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I believe that while Truffaut dismissed Ford'w westerns. Rivette was quite a fan of them (including Stagecoach). Not sure about what Godard may have thought.

And Ozu (along with many other Japanese directors) was quite appreciative of Ford's westerns. ;~}


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 Post subject: Re: 516 Stagecoach
PostPosted: Fri Feb 12, 2010 4:02 pm 

Joined: Sun Apr 10, 2005 4:40 pm
The inclusion of Bucking Broadway is fantastic news. I've been on the verge of buying the Cinéma issue that included it several times but never pulled the trigger. Looks like a great all-around package.

edit: Although it would be nice to get the second part of the Lindsay Anderson doc. I know Stagecoach doesn't fit the timeline for it, but unless Criterion's got a late Ford coming up in the future, this may be the only opportunity they have to release it.


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 Post subject: Re: 516 Stagecoach
PostPosted: Fri Feb 12, 2010 4:10 pm 
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The Elegant Dandy Fop wrote:
If it isn't a noir that a French New Waver liked or something with camp value, then expect no college student to touch any classic Hollywood film.

I actually first saw Stagecoach during a class I took in college, and while that was over a decade ago, I can assure you that, to most college students, John Wayne does have a rather high camp value. After all, his style was highly mannered, easily imitated, and completely opposed from mainstream acting conventions of today.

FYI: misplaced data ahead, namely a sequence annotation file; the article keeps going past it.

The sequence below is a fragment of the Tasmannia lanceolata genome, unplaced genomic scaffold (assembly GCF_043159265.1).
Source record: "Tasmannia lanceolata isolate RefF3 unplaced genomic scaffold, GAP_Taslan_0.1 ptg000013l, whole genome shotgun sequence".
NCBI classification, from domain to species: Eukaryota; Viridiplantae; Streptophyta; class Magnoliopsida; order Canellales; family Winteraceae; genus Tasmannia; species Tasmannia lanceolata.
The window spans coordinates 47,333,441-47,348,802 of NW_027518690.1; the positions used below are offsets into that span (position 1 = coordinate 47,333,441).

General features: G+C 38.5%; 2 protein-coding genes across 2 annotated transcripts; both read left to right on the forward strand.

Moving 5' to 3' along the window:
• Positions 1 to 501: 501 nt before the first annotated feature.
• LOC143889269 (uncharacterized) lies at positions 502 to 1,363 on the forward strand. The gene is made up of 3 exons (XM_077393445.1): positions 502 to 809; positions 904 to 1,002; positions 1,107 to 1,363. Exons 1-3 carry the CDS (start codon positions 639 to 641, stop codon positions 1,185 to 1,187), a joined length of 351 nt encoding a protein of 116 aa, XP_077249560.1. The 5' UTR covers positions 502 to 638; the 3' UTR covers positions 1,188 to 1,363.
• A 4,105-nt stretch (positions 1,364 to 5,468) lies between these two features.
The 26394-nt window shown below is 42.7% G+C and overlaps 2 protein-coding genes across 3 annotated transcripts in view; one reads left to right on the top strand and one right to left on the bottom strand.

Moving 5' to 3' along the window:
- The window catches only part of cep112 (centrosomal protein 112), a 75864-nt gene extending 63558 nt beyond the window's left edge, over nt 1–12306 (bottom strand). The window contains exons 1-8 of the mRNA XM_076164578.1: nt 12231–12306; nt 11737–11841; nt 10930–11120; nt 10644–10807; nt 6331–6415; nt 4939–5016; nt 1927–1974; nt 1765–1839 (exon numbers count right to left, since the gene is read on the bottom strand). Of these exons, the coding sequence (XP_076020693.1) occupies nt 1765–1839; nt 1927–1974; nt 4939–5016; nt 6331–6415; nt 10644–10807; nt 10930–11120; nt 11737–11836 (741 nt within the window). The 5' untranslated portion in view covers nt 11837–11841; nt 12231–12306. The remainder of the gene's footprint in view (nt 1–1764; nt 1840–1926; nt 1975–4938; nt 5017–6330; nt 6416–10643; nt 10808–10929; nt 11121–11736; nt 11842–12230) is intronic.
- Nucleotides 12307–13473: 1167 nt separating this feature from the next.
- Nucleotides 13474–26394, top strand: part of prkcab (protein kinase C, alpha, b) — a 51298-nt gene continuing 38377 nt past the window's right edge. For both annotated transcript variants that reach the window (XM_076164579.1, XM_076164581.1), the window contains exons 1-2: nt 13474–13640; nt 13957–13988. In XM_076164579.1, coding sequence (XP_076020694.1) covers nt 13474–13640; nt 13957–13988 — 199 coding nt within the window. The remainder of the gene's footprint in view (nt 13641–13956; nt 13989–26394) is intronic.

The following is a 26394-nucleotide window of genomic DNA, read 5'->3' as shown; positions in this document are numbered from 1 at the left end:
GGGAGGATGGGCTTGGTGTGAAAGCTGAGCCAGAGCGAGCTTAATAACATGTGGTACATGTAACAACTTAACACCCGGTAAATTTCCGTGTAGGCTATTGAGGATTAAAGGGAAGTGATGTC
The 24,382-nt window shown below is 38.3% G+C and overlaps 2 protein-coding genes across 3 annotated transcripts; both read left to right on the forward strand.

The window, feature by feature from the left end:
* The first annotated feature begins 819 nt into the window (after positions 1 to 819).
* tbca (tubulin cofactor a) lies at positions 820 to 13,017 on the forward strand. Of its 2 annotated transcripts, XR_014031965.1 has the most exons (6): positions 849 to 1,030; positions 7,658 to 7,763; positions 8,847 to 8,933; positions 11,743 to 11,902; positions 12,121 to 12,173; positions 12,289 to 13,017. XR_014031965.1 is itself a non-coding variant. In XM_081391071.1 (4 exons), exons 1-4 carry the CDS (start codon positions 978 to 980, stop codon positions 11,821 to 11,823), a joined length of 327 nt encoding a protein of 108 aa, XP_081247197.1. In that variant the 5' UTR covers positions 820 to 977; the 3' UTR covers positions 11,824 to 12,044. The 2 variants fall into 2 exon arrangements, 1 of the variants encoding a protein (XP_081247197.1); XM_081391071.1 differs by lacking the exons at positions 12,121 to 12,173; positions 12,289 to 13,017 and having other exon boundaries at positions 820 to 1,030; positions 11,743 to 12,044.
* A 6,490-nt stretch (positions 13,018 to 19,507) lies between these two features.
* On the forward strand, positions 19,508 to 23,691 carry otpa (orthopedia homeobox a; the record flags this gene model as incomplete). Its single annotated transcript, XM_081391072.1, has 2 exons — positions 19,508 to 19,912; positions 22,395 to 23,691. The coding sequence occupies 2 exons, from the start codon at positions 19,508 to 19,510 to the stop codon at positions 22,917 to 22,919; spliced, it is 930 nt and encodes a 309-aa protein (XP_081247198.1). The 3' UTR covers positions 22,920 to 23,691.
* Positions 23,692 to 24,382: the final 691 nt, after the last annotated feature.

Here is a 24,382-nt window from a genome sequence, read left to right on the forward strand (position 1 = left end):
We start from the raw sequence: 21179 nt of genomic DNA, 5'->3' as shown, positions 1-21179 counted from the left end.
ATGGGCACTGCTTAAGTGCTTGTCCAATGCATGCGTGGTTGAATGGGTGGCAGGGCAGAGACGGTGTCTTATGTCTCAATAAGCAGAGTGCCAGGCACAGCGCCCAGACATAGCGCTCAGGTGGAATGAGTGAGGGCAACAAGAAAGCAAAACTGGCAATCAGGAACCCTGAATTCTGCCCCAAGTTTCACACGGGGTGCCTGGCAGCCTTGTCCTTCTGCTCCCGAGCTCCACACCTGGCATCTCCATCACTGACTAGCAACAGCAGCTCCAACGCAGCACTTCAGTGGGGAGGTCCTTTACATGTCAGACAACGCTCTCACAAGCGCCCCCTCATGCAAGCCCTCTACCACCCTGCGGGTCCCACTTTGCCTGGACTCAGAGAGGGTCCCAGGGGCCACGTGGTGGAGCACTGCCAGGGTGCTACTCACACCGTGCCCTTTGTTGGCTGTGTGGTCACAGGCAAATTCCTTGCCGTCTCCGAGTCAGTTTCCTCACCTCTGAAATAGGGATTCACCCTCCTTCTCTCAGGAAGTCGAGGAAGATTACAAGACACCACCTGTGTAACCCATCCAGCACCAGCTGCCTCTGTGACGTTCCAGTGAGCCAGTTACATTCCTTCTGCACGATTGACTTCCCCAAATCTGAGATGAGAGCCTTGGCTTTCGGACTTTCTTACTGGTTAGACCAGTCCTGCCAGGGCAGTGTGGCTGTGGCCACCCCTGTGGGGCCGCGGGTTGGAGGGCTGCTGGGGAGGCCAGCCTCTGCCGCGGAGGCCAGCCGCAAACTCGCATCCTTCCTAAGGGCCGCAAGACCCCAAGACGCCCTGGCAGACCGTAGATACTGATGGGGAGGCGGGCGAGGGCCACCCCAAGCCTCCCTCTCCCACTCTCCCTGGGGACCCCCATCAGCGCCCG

But, whatever. "Noirs that the New Wavers liked" actually does provide a decent foundation for young would-be cinephiles, and classic Hollywood will still be around for them later in life, if they're so inclined to seek it out. They'll be more prepared for it then anyway, once they've disabused themselves of the notion that "old" equals "camp."


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 Post subject: Re: 516 Stagecoach
PostPosted: Fri Feb 12, 2010 4:11 pm 
Dot Com Dom
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Michael Kerpan wrote:
Not sure about what Godard may have thought.

Godard loved Ford and cited the Searchers as one of the ten best American films ever made


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 Post subject: Re: 516 Stagecoach